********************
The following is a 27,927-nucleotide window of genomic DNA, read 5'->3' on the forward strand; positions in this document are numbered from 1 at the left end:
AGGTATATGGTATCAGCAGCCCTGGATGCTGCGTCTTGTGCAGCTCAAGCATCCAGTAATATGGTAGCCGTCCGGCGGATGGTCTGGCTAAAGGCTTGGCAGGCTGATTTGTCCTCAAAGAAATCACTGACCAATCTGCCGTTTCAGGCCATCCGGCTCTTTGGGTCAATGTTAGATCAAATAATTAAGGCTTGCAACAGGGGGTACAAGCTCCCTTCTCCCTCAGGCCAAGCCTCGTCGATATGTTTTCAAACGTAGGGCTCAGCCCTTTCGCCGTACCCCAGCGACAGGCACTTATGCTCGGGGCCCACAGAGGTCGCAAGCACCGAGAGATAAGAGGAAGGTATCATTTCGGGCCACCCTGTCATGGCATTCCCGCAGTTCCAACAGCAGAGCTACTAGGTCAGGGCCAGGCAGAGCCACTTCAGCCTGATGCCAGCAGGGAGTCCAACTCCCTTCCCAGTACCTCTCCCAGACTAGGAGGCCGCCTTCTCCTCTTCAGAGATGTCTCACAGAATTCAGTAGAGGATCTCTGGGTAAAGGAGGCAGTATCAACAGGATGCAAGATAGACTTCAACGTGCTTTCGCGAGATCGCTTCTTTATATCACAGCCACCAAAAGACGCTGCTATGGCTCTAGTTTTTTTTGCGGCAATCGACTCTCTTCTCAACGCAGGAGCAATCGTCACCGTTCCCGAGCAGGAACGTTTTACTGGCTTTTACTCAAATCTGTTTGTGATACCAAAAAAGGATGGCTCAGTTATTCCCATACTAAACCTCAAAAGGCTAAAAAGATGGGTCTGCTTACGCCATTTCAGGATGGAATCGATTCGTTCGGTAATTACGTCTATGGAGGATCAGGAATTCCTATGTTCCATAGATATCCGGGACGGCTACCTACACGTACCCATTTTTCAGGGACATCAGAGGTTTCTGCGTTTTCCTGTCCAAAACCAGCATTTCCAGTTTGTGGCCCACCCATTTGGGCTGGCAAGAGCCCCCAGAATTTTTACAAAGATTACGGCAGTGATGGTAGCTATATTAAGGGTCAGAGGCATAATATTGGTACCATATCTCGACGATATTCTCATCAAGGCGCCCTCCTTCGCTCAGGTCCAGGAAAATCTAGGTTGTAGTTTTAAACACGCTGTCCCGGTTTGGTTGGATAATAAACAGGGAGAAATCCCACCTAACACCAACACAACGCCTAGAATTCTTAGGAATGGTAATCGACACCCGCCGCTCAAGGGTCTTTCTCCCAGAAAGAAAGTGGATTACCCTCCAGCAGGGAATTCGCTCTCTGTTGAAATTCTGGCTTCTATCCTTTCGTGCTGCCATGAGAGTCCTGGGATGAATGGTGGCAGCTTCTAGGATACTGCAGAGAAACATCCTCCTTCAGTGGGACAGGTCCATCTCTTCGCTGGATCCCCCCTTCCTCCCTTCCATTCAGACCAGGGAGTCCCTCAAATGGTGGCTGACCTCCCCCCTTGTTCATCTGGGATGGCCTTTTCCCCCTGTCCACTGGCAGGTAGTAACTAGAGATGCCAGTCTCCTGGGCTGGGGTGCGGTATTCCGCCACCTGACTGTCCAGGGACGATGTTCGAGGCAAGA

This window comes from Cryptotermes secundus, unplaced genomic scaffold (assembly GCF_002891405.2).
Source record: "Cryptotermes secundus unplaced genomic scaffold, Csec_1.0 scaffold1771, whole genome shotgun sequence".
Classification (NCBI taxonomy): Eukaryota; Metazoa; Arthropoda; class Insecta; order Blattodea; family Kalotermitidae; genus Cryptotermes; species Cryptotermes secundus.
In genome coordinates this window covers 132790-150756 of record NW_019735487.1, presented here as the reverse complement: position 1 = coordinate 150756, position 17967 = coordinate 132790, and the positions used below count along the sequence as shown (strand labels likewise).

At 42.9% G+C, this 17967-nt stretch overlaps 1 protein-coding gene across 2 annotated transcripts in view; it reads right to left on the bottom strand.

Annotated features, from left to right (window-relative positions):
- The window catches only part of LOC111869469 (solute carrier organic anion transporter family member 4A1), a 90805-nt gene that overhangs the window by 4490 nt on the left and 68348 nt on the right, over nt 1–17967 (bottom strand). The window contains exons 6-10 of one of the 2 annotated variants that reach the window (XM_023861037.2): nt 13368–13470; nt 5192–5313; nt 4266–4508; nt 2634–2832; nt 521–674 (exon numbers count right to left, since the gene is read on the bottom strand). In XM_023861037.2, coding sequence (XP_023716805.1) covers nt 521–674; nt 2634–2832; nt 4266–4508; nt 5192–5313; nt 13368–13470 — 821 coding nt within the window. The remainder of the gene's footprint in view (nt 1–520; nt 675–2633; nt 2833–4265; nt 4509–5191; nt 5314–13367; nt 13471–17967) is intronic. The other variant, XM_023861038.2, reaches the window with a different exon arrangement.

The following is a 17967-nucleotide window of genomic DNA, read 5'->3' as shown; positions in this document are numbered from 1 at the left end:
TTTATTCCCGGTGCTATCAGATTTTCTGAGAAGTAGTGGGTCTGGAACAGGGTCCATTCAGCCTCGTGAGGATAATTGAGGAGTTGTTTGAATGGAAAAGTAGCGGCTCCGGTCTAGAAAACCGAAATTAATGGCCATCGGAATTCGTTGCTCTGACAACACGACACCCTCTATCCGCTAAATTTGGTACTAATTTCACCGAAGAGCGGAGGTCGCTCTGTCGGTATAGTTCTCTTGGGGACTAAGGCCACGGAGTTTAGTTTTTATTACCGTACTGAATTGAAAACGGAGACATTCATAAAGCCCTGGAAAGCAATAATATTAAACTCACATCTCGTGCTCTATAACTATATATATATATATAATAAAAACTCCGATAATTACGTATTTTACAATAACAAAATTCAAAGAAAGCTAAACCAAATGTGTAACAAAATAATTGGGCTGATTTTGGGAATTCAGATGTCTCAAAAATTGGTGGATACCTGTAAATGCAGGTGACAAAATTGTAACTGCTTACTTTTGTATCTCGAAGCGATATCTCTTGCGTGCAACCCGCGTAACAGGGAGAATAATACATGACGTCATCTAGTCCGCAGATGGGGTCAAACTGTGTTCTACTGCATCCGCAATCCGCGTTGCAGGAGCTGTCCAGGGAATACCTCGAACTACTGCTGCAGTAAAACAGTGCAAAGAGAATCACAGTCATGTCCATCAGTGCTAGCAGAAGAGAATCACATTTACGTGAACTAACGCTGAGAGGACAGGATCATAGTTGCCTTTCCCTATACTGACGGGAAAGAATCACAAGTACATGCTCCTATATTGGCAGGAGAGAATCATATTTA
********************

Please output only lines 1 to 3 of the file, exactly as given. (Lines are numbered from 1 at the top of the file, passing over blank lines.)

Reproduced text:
The following is a 27,927-nucleotide window of genomic DNA, read 5'->3' on the forward strand; positions in this document are numbered from 1 at the left end:
AGGTATATGGTATCAGCAGCCCTGGATGCTGCGTCTTGTGCAGCTCAAGCATCCAGTAATATGGTAGCCGTCCGGCGGATGGTCTGGCTAAAGGCTTGGCAGGCTGATTTGTCCTCAAAGAAATCACTGACCAATCTGCCGTTTCAGGCCATCCGGCTCTTTGGGTCAATGTTAGATCAAATAATTAAGGCTTGCAACAGGGGGTACAAGCTCCCTTCTCCCTCAGGCCAAGCCTCGTCGATATGTTTTCAAACGTAGGGCTCAGCCCTTTCGCCGTACCCCAGCGACAGGCACTTATGCTCGGGGCCCACAGAGGTCGCAAGCACCGAGAGATAAGAGGAAGGTATCATTTCGGGCCACCCTGTCATGGCATTCCCGCAGTTCCAACAGCAGAGCTACTAGGTCAGGGCCAGGCAGAGCCACTTCAGCCTGATGCCAGCAGGGAGTCCAACTCCCTTCCCAGTACCTCTCCCAGACTAGGAGGCCGCCTTCTCCTCTTCAGAGATGTCTCACAGAATTCAGTAGAGGATCTCTGGGTAAAGGAGGCAGTATCAACAGGATGCAAGATAGACTTCAACGTGCTTTCGCGAGATCGCTTCTTTATATCACAGCCACCAAAAGACGCTGCTATGGCTCTAGTTTTTTTTGCGGCAATCGACTCTCTTCTCAACGCAGGAGCAATCGTCACCGTTCCCGAGCAGGAACGTTTTACTGGCTTTTACTCAAATCTGTTTGTGATACCAAAAAAGGATGGCTCAGTTATTCCCATACTAAACCTCAAAAGGCTAAAAAGATGGGTCTGCTTACGCCATTTCAGGATGGAATCGATTCGTTCGGTAATTACGTCTATGGAGGATCAGGAATTCCTATGTTCCATAGATATCCGGGACGGCTACCTACACGTACCCATTTTTCAGGGACATCAGAGGTTTCTGCGTTTTCCTGTCCAAAACCAGCATTTCCAGTTTGTGGCCCACCCATTTGGGCTGGCAAGAGCCCCCAGAATTTTTACAAAGATTACGGCAGTGATGGTAGCTATATTAAGGGTCAGAGGCATAATATTGGTACCATATCTCGACGATATTCTCATCAAGGCGCCCTCCTTCGCTCAGGTCCAGGAAAATCTAGGTTGTAGTTTTAAACACGCTGTCCCGGTTTGGTTGGATAATAAACAGGGAGAAATCCCACCTAACACCAACACAACGCCTAGAATTCTTAGGAATGGTAATCGACACCCGCCGCTCAAGGGTCTTTCTCCCAGAAAGAAAGTGGATTACCCTCCAGCAGGGAATTCGCTCTCTGTTGAAATTCTGGCTTCTATCCTTTCGTGCTGCCATGAGAGTCCTGGGATGAATGGTGGCAGCTTCTAGGATACTGCAGAGAAACATCCTCCTTCAGTGGGACAGGTCCATCTCTTCGCTGGATCCCCCCTTCCTCCCTTCCATTCAGACCAGGGAGTCCCTCAAATGGTGGCTGACCTCCCCCCTTGTTCATCTGGGATGGCCTTTTCCCCCTGTCCACTGGCAGGTAGTAACTAGAGATGCCAGTCTCCTGGGCTGGGGTGCGGTATTCCGCCACCTGACTGTCCAGGGACGATGTTCGAGGCAAGA

This window comes from Cryptotermes secundus, unplaced genomic scaffold (assembly GCF_002891405.2).